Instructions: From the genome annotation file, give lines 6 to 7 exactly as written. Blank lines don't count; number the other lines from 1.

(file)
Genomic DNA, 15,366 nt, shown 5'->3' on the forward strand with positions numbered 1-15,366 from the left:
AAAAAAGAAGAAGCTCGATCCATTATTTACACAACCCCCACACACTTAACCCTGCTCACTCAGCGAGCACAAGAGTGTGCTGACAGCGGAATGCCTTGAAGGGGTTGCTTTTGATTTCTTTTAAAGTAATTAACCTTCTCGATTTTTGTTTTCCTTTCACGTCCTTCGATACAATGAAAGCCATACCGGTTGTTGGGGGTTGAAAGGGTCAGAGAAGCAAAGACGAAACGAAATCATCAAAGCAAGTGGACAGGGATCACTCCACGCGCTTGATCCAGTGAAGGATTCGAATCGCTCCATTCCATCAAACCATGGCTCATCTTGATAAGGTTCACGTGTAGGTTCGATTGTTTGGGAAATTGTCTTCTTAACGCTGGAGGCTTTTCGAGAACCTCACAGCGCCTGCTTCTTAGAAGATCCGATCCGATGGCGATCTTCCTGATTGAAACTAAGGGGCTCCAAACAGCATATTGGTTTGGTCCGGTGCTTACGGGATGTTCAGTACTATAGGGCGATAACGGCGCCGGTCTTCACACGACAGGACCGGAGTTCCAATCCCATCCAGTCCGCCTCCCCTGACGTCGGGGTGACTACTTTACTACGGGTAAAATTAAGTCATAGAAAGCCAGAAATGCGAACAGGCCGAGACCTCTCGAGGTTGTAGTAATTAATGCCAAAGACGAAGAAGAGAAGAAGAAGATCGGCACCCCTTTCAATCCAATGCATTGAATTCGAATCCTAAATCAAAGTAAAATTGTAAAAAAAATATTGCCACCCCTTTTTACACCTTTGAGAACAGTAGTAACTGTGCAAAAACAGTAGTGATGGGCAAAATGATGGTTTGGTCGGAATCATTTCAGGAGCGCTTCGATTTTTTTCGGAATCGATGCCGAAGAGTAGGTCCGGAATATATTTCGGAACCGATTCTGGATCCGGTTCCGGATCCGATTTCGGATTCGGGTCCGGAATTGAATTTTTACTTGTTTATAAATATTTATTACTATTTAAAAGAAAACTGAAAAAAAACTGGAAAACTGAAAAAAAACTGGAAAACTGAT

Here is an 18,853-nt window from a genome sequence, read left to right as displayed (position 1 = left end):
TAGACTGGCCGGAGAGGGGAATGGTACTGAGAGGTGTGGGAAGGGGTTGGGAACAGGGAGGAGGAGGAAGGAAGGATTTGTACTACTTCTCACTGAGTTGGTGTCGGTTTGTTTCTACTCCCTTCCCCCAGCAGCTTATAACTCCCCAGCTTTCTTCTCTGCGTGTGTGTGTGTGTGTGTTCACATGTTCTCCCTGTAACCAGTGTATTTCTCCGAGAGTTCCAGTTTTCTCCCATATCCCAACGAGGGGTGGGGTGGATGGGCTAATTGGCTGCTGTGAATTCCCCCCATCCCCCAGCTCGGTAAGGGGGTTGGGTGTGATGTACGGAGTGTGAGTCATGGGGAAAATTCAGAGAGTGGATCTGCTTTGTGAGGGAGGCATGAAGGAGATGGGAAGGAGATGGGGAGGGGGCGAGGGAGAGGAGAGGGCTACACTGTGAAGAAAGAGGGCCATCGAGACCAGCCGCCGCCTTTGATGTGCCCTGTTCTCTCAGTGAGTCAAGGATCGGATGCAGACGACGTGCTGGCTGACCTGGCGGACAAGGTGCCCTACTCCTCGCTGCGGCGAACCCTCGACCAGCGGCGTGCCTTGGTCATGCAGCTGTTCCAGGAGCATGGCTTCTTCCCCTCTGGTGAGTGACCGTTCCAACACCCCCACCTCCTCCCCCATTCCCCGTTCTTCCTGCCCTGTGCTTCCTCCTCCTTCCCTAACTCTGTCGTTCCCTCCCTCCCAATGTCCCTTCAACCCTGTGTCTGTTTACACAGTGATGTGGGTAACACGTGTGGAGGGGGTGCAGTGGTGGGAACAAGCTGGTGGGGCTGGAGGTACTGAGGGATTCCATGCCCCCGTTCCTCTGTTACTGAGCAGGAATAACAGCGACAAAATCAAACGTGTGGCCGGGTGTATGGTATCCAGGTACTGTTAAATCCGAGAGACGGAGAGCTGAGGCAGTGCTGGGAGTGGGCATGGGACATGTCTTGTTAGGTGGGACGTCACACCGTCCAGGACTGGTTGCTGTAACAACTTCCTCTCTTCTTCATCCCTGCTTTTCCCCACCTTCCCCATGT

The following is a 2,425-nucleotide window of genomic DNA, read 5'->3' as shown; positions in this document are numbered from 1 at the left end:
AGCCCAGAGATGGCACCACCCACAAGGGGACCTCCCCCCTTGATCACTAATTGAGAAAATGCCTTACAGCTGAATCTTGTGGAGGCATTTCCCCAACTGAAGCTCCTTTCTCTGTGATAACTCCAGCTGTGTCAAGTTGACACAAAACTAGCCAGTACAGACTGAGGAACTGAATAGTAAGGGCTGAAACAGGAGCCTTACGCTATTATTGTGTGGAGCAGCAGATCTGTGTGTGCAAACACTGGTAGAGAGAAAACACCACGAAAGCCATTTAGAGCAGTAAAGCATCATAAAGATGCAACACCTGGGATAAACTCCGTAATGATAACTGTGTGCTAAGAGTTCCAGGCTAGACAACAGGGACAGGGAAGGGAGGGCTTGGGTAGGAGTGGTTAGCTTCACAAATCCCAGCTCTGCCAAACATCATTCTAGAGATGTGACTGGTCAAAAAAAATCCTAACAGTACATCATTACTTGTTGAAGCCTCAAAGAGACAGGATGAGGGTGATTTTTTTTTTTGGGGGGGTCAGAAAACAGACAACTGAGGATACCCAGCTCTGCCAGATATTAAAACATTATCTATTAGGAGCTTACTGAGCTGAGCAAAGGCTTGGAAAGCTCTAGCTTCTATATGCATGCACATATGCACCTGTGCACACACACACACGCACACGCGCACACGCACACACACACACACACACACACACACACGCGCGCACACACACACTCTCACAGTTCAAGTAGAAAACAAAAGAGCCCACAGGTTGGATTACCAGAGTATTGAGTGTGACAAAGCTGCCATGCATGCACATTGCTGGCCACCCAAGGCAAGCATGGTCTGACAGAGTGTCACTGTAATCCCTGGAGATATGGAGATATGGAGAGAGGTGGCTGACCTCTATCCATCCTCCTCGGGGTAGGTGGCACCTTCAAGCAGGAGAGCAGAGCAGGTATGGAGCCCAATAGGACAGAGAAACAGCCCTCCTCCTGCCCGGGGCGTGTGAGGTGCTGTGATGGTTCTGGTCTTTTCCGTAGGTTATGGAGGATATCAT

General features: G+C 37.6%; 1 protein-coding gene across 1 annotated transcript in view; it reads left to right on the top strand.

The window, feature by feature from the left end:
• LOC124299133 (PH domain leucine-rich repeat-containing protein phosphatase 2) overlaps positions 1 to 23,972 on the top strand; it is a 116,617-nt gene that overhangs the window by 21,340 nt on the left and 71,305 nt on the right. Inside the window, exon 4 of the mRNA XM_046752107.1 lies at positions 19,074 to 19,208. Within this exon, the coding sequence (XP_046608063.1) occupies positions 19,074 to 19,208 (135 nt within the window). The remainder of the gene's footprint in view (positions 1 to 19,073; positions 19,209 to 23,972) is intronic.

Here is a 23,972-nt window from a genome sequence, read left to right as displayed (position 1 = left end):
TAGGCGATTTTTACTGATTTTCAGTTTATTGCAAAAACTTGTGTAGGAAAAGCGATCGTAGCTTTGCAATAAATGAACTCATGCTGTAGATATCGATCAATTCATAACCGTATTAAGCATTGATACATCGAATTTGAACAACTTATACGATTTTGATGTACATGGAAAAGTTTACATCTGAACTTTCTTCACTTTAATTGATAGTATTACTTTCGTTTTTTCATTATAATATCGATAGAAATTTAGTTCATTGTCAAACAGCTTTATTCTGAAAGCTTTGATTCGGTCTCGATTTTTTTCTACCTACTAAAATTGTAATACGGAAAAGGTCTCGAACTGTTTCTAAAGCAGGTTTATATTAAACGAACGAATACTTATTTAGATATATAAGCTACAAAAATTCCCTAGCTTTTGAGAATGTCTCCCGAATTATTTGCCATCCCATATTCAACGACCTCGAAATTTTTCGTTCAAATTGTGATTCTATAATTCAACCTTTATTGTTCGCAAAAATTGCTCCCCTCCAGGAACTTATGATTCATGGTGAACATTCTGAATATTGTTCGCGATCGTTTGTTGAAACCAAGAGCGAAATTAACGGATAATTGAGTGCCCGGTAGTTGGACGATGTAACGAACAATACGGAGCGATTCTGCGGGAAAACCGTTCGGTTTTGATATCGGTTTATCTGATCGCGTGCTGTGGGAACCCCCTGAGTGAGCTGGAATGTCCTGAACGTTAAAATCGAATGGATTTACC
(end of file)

AGCCCAGAGATGGCACCACCCACAAGGGGACCTCCCCCCTTGATCACTAATTGAGAAAATGCCTTACAGCTGAATCTTGTGGAGGCATTTCCCCAACTGAAGCTCCTTTCTCTGTGATAACTCCAGCTGTGTCAAGTTGACACAAAACTAGCCAGTACAGACTGAGGAACTGAATAGTAAGGGCTGAAACAGGAGCCTTACGCTATTATTGTGTGGAGCAGCAGATCTGTGTGTGCAAACACTGGTAGAGAGAAAACACCACGAAAGCCATTTAGAGCAGTAAAGCATCATAAAGATGCAACACCTGGGATAAACTCCGTAATGATAACTGTGTGCTAAGAGTTCCAGGCTAGACAACAGGGACAGGGAAGGGAGGGCTTGGGTAGGAGTGGTTAGCTTCACAAATCCCAGCTCTGCCAAACATCATTCTAGAGATGTGACTGGTCAAAAAAAATCCTAACAGTACATCATTACTTGTTGAAGCCTCAAAGAGACAGGATGAGGGTGATTTTTTTTTTTGGGGGGGTCAGAAAACAGACAACTGAGGATACCCAGCTCTGCCAGATATTAAAACATTATCTATTAGGAGCTTACTGAGCTGAGCAAAGGCTTGGAAAGCTCTAGCTTCTATATGCATGCACATATGCACCTGTGCACACACACACACGCACACGCGCACACGCACACACACACACACACACACACACACACGCGCGCACACACACACTCTCACAGTTCAAGTAGAAAACAAAAGAGCCCACAGGTTGGATTACCAGAGTATTGAGTGTGACAAAGCTGCCATGCATGCACATTGCTGGCCACCCAAGGCAAGCATGGTCTGACAGAGTGTCACTGTAATCCCTGGAGATATGGAGATATGGAGAGAGGTGGCTGACCTCTATCCATCCTCCTCGGGGTAGGTGGCACCTTCAAGCAGGAGAGCAGAGCAGGTATGGAGCCCAATAGGACAGAGAAACAGCCCTCCTCCTGCCCGGGGCGTGTGAGGTGCTGTGATGGTTCTGGTCTTTTCCGTAGGTTATGGAGGATATCAT

General features: G+C 37.6%; 1 protein-coding gene across 1 annotated transcript in view; it reads left to right on the top strand.